Primark REJECTS Rishi Sunak’s £30million bonus to bring staff back from furlough

Primark REJECTS Rishi Sunak’s £30million bonus to bring staff back from furlough

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The retail chain is believed to have shunned the huge payout announced by the chancellor last week as he tries to bring the UK economy back after COVID-19. Primark furloughed 30,000 staff during the coronavirus lockdown.

The retail outlet has reportedly burned through £800million of cash during the pandemic but made profits of more than £900million the previous year.

Primark’s decision to reject the money from the Treasury will put pressure on other businesses to follow suit.

The Sunday Times reported William Hill has also rejected the bonus payments.

During Mr Sunak’s mini-budget announcement last week, he announced new measures to prop up the economy amid fears over a looming recession.

Primark rejects Rishi Sunak's staff payout

Primark rejects Rishi Sunak’s staff payout (Image: Getty)

Primark furloughed 30,000 staff during lockdown

Primark furloughed 30,000 staff during lockdown (Image: Getty)

He revealed every business which brings back one of the 9 million furloughed employees and keeps them working until January will receive £1,000 even if they were back at work before the policy was introduced.

VAT is expected to be slashed from 20 percent to five percent for the hospitality industry until January.

Stamp duty is also being axed on all homes worth up to £500,000 until March.

The government will also be subsidising up to 50 percent of people’s meals in restaurants from Monday to Wednesday through August, to a maximum of £10 per head.

READ MORE: Chancellor Rishi Sunak to slash red tape with freeport masterplan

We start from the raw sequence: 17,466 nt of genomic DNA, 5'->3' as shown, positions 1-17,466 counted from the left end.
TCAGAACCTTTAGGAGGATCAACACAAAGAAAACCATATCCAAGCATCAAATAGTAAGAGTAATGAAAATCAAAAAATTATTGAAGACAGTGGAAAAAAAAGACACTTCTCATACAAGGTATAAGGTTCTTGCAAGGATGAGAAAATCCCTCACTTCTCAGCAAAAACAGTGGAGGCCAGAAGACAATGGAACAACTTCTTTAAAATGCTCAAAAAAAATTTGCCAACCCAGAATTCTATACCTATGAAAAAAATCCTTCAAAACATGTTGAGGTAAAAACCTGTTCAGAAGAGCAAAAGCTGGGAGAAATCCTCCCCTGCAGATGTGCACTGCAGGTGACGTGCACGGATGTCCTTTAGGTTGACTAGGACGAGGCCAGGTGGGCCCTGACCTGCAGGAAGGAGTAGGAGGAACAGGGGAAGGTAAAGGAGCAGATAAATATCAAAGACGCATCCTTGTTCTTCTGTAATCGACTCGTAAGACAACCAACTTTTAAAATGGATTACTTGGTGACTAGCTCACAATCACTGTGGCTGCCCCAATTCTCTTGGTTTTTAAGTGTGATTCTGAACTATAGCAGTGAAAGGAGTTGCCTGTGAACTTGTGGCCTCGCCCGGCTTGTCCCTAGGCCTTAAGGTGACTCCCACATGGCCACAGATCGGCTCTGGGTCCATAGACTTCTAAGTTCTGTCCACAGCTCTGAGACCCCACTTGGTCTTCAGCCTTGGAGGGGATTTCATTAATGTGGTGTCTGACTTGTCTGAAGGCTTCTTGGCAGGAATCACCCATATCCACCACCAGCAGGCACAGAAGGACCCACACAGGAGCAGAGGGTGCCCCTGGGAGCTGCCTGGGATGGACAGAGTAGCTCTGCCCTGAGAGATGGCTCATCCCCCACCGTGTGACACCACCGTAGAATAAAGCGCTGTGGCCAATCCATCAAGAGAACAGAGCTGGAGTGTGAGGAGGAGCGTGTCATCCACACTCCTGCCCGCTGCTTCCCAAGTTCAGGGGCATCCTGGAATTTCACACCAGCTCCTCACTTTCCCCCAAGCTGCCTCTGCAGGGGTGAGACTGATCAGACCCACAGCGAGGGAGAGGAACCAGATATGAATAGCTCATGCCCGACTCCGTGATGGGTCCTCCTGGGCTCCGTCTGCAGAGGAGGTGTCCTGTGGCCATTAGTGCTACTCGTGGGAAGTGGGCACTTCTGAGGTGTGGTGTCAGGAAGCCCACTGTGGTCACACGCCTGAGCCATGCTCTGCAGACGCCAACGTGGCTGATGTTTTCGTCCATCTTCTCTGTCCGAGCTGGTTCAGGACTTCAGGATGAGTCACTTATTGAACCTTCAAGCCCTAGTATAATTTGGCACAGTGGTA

Rishi Sunak announced new scheme to boost economy

Rishi Sunak announced new scheme to boost economy (Image: Getty)

Mr Sunak said during interviews after the budget announcement: “Throughout the crisis I’ve had decisions to make and whether to act in a brand way at scale and at speed or to act in a more targeted and nuanced way.

“In an ideal world, you’re absolutely right, you would minimise that dead weight and do everything in incredibly targeted fashion.

“The problem is the severity of what was happening to our economy, the scale of what was happening, and indeed the speed that it was happening at demanded a different response.”

The IFS think tank argued the majority of Mr Sunak’s bonus scheme was likely to go to businesses that do not need it.

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Changes to the furlough scheme

Changes to the furlough scheme (Image: Express)

Director Paul Johnson said: “A lot, probably a majority, of the job retention bonus money will go in respect of jobs that would have been, indeed already have been, returned from furlough anyway.

“This money will go even in respect of jobs which were briefly furloughed, are already back at work and can expect to be still back at work in January, the employer still gets £1,000.

“Much of the VAT cut and the stamp duty cut will be deadweight but that may be fine if they have a significant behavioural consequence.”

During lockdown, benefit claims soared by a record 1.6 million after the economy was halted, a bigger year-on-year rise than during the Great Depression in the 1930s.

William Hill will also not take the money

William Hill will also not take the money (Image: Getty)

Mr Sunak was praised for his switch and decisive action by introducing the furlough scheme allowing employees to still receive 80 percent of their salary during lockdown.

Although concerns about a second spike in the virus, resulting in another national lockdown, have been raised, Mr Sunak is moving forward with plans to end the furlough scheme.

The scheme will now run until the end of October but the government will cut the 80 percent rate down to 60 percent from August.

Last month, the chancellor said: “Until the end of July there will be no changes whatsoever.

Rishi Sunak's furlough scheme to end in October

Rishi Sunak’s furlough scheme to end in October (Image: WENN)

“Then from August to October, the scheme will continue for all sectors and regions of the UK but with greater flexibility to support the transition back to work.

“As we reopen the economy we need to support people back to work.

“Between August and October, the scheme will continue but with greater flexibility to support people back to work.

“We will share the cost of paying people’s salaries.”

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